When I casually mentioned in passing to the Gauteng ceramicists that I would be dropping in to see Andrew Walford when I was in Kwa-Zulu Natal, there was a collective and audible gasp. “You know what Bernard Leach is to the English?” explained Colleen Lehmkuhl; “well Andrew is our Bernard Leach; he is our ‘God’.”
With those words ringing in my ears, I set off through the wonderfully named Valley of 1000 Hills, to find him on Block 9 of Zig-Zag Farm in Shongweni, near Assagay . A twisty dirt road, long grass, pot holes and little sign of human inhabitation is the prelude to the property he has shared with his wife Leanda since 1968. But upon arrival, a cobbled drive, abundant frangipani trees, all in beautiful fragrant bloom, rambling sheds, carp fish ponds, chickens runs, the studio, and the characterful old thatched home greet you with a spell-binding view out across the Shongweni Nature Reserve. Leanda was welcoming in her homely kitchen surrounded by fresh produce and home-bottled preserves, while Andrew, his lean frame draped in an old T-shirt and shorts, ever the artist, took me straight to tour his studio and talk form, function, kilns and glazes. He is fascinating and evidently a complete master of his subject.
Andrew emigrated to South Africa from England with his family at the age of five in 1947 in a twin-engine plane piloted by a Battle of Britain survivor – the flight took a week. His eureka moment as a young adult was discovering a copy of Bernard Leach’s “A Potter’s Book” and this became his bible. In 1966 Andrew travelled to England and met the great man, and he, as well as his Japanese equivalent, Shoji Hamada – who Andrew also met when he went to Japan – became Andrew’s mentors and idols. To this day, Andrew’s work has a strong Japanese influence, evident in his use of clean lines and brush-stroke decoration.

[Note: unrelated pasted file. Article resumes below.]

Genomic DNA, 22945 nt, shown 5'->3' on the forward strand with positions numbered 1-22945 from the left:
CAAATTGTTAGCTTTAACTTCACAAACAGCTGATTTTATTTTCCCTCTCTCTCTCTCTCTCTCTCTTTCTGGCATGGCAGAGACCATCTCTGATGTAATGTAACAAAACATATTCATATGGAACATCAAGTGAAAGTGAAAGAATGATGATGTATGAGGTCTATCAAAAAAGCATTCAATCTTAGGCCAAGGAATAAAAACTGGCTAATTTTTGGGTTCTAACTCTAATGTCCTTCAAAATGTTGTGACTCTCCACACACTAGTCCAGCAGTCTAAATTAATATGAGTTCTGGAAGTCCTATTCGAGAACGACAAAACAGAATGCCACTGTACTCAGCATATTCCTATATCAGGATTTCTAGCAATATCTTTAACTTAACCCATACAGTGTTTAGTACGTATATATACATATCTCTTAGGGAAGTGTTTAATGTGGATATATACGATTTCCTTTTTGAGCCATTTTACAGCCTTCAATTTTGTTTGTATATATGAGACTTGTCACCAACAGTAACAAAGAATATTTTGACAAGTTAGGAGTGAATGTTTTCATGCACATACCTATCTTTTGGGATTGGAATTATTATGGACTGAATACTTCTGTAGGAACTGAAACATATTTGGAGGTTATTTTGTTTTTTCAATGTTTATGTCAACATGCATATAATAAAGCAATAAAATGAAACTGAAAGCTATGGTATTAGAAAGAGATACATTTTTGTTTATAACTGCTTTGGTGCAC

When I mentioned the ‘God’ title bestowed upon him by his disciples in Johannesburg, he laughed, and voiced that some thought his contemporary Garth Hoets, who I was seeing the next day, might be in line for it. So with anticipation, I wove up the windy hills to Sweetwaters, and was amazed by the ‘free-range’ cattle which languidly roam the edge of the main roads and literally lie next to people’s gardens.
Garth hails from a family of potters and still teaches at his Pottery Studio. A charming, distinguished and dignified septuagenarian, he armed me with a glass of sweet water (naturally) and was happy for me to browse in his show room with his giant Great Danes carefully picking their way through the pottery with a precision at odds with their enormity. Like so many good artists he is modest about his work and judging by the dust which lay on the room full of beautiful pieces (and by his own admission too), retiscent at marketing it. I was in heaven; not only entranced by his work, but by his expansive garden which is a lush tropical paradise.
I told him of the ‘God’ trail thus far and he immediately asked if I was going to see Lindsay Scott, because in his opinion he was a serious contender. So armed with Lindsay’s address, I set off to find his studio in Lidgetton; another journey up hills, round hairpin bends, down bumpy corrugated dirt roads, across rivulets in full flow in the current pouring rain, through dripping pine forests reminiscent of Nyanga and finally to a deserted looking pole and dagga shed, home to Hillfold Pottery.
Lindsay emerged in waterproofs from the building site close to a beautiful dam where he is erecting a new studio, to show me around his work. Quiet and reserved, Lindsay again lives for his work and gives the impression he would rather be creating than selling. Having said that, he was instrumental in establishing the famous Midlands Meander in the region, to facilitate visitors wishing to visit bespoke crafters, and he has his work in top galleries throughout South Africa. His ceramics reflect himself, serious, understated and genuine, like his sought-after soft and subtle celadon glazes.
Andrew, Garth and Lindsay; three friends, contemporaries and Fellows of the Ceramic Association defined as “artists who have earned this title for their commitment to the development of ceramics in South Africa as well as consistently producing work of a high standard”.
So who is ‘God’? Perhaps they are the ‘Holy Trinity’.